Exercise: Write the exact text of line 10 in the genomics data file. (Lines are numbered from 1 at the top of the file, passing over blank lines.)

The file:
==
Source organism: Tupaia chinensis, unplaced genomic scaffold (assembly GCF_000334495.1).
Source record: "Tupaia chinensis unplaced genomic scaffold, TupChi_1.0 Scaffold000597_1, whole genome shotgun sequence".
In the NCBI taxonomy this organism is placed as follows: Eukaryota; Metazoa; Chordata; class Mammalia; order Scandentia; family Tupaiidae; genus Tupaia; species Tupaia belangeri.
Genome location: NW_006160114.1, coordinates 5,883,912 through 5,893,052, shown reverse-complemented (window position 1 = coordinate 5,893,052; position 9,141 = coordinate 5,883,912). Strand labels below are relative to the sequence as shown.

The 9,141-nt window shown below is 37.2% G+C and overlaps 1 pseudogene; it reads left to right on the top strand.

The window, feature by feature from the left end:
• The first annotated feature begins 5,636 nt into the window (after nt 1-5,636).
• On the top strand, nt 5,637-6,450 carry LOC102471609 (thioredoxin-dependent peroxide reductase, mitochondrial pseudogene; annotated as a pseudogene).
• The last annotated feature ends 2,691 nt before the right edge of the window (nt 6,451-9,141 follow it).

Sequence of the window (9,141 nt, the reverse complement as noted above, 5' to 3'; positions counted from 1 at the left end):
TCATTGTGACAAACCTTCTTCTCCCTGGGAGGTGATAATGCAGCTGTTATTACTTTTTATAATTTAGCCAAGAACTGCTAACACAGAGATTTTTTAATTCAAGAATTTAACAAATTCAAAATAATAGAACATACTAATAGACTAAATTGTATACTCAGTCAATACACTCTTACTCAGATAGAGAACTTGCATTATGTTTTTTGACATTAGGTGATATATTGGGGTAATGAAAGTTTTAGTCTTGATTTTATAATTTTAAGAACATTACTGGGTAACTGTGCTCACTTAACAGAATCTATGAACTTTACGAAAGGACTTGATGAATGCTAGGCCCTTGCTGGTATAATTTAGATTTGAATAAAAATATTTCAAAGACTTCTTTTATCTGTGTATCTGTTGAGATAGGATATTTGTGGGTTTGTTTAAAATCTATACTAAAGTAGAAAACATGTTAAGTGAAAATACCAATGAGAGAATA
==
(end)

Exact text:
Sequence of the window (9,141 nt, the reverse complement as noted above, 5' to 3'; positions counted from 1 at the left end):